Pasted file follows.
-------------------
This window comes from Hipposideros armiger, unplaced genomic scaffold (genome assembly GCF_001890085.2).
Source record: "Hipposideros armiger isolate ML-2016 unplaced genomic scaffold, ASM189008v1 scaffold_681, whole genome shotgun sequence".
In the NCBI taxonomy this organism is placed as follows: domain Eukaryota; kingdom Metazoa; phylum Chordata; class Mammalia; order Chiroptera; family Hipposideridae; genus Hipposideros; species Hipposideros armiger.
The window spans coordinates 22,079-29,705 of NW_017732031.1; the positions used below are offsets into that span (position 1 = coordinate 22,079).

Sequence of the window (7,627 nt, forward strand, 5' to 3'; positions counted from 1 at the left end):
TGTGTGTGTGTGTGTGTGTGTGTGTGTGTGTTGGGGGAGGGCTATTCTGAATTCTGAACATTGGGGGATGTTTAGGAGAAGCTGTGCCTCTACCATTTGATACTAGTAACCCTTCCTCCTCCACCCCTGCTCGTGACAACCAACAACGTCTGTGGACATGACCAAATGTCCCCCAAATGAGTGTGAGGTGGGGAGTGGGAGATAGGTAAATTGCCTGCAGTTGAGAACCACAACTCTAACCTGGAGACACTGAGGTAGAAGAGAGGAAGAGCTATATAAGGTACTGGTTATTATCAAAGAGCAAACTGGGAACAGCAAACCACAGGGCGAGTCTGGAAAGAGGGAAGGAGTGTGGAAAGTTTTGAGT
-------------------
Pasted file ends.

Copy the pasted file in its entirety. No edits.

This window comes from Hipposideros armiger, unplaced genomic scaffold (genome assembly GCF_001890085.2).
Source record: "Hipposideros armiger isolate ML-2016 unplaced genomic scaffold, ASM189008v1 scaffold_681, whole genome shotgun sequence".
In the NCBI taxonomy this organism is placed as follows: domain Eukaryota; kingdom Metazoa; phylum Chordata; class Mammalia; order Chiroptera; family Hipposideridae; genus Hipposideros; species Hipposideros armiger.
The window spans coordinates 22,079-29,705 of NW_017732031.1; the positions used below are offsets into that span (position 1 = coordinate 22,079).

Sequence of the window (7,627 nt, forward strand, 5' to 3'; positions counted from 1 at the left end):
TGTGTGTGTGTGTGTGTGTGTGTGTGTGTGTTGGGGGAGGGCTATTCTGAATTCTGAACATTGGGGGATGTTTAGGAGAAGCTGTGCCTCTACCATTTGATACTAGTAACCCTTCCTCCTCCACCCCTGCTCGTGACAACCAACAACGTCTGTGGACATGACCAAATGTCCCCCAAATGAGTGTGAGGTGGGGAGTGGGAGATAGGTAAATTGCCTGCAGTTGAGAACCACAACTCTAACCTGGAGACACTGAGGTAGAAGAGAGGAAGAGCTATATAAGGTACTGGTTATTATCAAAGAGCAAACTGGGAACAGCAAACCACAGGGCGAGTCTGGAAAGAGGGAAGGAGTGTGGAAAGTTTTGAGT